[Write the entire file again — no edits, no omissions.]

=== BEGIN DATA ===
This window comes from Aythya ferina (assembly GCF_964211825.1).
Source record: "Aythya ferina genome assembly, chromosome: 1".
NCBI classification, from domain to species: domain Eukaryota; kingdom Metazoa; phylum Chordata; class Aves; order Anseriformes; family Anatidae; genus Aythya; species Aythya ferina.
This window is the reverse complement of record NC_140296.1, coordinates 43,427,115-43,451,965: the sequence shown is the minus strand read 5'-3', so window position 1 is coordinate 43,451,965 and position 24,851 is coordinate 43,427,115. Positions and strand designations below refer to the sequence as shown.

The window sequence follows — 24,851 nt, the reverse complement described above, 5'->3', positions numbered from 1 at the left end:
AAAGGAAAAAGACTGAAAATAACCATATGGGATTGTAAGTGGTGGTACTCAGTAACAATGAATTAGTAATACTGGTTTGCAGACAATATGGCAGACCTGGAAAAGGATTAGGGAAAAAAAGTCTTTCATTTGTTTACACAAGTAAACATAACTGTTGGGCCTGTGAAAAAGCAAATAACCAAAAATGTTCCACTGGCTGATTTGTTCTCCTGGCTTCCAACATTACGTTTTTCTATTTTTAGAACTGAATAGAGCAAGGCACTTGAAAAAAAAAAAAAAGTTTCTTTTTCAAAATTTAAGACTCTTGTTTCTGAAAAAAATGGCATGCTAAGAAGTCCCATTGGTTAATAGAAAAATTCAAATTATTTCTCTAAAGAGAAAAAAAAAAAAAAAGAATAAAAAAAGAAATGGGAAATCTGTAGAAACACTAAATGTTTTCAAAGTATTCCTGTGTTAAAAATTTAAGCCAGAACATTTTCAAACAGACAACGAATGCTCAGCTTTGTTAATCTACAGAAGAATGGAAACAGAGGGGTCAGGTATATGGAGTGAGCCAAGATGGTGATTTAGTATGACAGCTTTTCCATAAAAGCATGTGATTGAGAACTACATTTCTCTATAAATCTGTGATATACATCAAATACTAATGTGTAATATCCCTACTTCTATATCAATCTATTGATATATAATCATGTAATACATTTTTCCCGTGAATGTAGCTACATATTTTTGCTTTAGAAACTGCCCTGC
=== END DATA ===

This window comes from Aythya ferina (assembly GCF_964211825.1).
Source record: "Aythya ferina genome assembly, chromosome: 1".
NCBI classification, from domain to species: domain Eukaryota; kingdom Metazoa; phylum Chordata; class Aves; order Anseriformes; family Anatidae; genus Aythya; species Aythya ferina.
This window is the reverse complement of record NC_140296.1, coordinates 43,427,115-43,451,965: the sequence shown is the minus strand read 5'-3', so window position 1 is coordinate 43,451,965 and position 24,851 is coordinate 43,427,115. Positions and strand designations below refer to the sequence as shown.

The window sequence follows — 24,851 nt, the reverse complement described above, 5'->3', positions numbered from 1 at the left end:
AAAGGAAAAAGACTGAAAATAACCATATGGGATTGTAAGTGGTGGTACTCAGTAACAATGAATTAGTAATACTGGTTTGCAGACAATATGGCAGACCTGGAAAAGGATTAGGGAAAAAAAGTCTTTCATTTGTTTACACAAGTAAACATAACTGTTGGGCCTGTGAAAAAGCAAATAACCAAAAATGTTCCACTGGCTGATTTGTTCTCCTGGCTTCCAACATTACGTTTTTCTATTTTTAGAACTGAATAGAGCAAGGCACTTGAAAAAAAAAAAAAAGTTTCTTTTTCAAAATTTAAGACTCTTGTTTCTGAAAAAAATGGCATGCTAAGAAGTCCCATTGGTTAATAGAAAAATTCAAATTATTTCTCTAAAGAGAAAAAAAAAAAAAAAGAATAAAAAAAGAAATGGGAAATCTGTAGAAACACTAAATGTTTTCAAAGTATTCCTGTGTTAAAAATTTAAGCCAGAACATTTTCAAACAGACAACGAATGCTCAGCTTTGTTAATCTACAGAAGAATGGAAACAGAGGGGTCAGGTATATGGAGTGAGCCAAGATGGTGATTTAGTATGACAGCTTTTCCATAAAAGCATGTGATTGAGAACTACATTTCTCTATAAATCTGTGATATACATCAAATACTAATGTGTAATATCCCTACTTCTATATCAATCTATTGATATATAATCATGTAATACATTTTTCCCGTGAATGTAGCTACATATTTTTGCTTTAGAAACTGCCCTGC